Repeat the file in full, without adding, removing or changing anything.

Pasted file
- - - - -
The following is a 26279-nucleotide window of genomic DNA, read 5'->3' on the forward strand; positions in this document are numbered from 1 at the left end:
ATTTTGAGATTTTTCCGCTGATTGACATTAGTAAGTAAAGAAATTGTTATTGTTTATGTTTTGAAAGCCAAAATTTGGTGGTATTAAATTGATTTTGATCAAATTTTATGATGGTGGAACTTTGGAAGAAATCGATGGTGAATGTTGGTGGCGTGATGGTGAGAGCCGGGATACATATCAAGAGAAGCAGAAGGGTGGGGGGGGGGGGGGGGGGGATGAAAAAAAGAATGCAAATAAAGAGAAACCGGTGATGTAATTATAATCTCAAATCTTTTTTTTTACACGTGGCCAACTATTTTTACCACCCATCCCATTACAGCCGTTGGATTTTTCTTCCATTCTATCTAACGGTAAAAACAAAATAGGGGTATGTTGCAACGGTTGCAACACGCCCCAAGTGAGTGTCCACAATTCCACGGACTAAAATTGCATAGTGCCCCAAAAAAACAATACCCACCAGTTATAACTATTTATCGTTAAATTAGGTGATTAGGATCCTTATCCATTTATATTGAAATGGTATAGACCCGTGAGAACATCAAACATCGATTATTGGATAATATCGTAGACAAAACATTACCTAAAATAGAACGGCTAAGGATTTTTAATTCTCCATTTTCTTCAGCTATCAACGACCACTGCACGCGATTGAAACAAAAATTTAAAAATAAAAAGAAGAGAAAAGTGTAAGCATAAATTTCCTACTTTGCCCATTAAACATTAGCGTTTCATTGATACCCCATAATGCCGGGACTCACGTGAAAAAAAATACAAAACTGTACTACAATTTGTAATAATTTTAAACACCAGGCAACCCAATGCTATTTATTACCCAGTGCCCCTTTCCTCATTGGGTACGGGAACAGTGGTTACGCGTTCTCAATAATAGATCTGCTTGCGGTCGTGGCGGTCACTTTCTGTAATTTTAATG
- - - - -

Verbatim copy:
The following is a 26279-nucleotide window of genomic DNA, read 5'->3' on the forward strand; positions in this document are numbered from 1 at the left end:
ATTTTGAGATTTTTCCGCTGATTGACATTAGTAAGTAAAGAAATTGTTATTGTTTATGTTTTGAAAGCCAAAATTTGGTGGTATTAAATTGATTTTGATCAAATTTTATGATGGTGGAACTTTGGAAGAAATCGATGGTGAATGTTGGTGGCGTGATGGTGAGAGCCGGGATACATATCAAGAGAAGCAGAAGGGTGGGGGGGGGGGGGGGGGGGATGAAAAAAAGAATGCAAATAAAGAGAAACCGGTGATGTAATTATAATCTCAAATCTTTTTTTTTACACGTGGCCAACTATTTTTACCACCCATCCCATTACAGCCGTTGGATTTTTCTTCCATTCTATCTAACGGTAAAAACAAAATAGGGGTATGTTGCAACGGTTGCAACACGCCCCAAGTGAGTGTCCACAATTCCACGGACTAAAATTGCATAGTGCCCCAAAAAAACAATACCCACCAGTTATAACTATTTATCGTTAAATTAGGTGATTAGGATCCTTATCCATTTATATTGAAATGGTATAGACCCGTGAGAACATCAAACATCGATTATTGGATAATATCGTAGACAAAACATTACCTAAAATAGAACGGCTAAGGATTTTTAATTCTCCATTTTCTTCAGCTATCAACGACCACTGCACGCGATTGAAACAAAAATTTAAAAATAAAAAGAAGAGAAAAGTGTAAGCATAAATTTCCTACTTTGCCCATTAAACATTAGCGTTTCATTGATACCCCATAATGCCGGGACTCACGTGAAAAAAAATACAAAACTGTACTACAATTTGTAATAATTTTAAACACCAGGCAACCCAATGCTATTTATTACCCAGTGCCCCTTTCCTCATTGGGTACGGGAACAGTGGTTACGCGTTCTCAATAATAGATCTGCTTGCGGTCGTGGCGGTCACTTTCTGTAATTTTAATG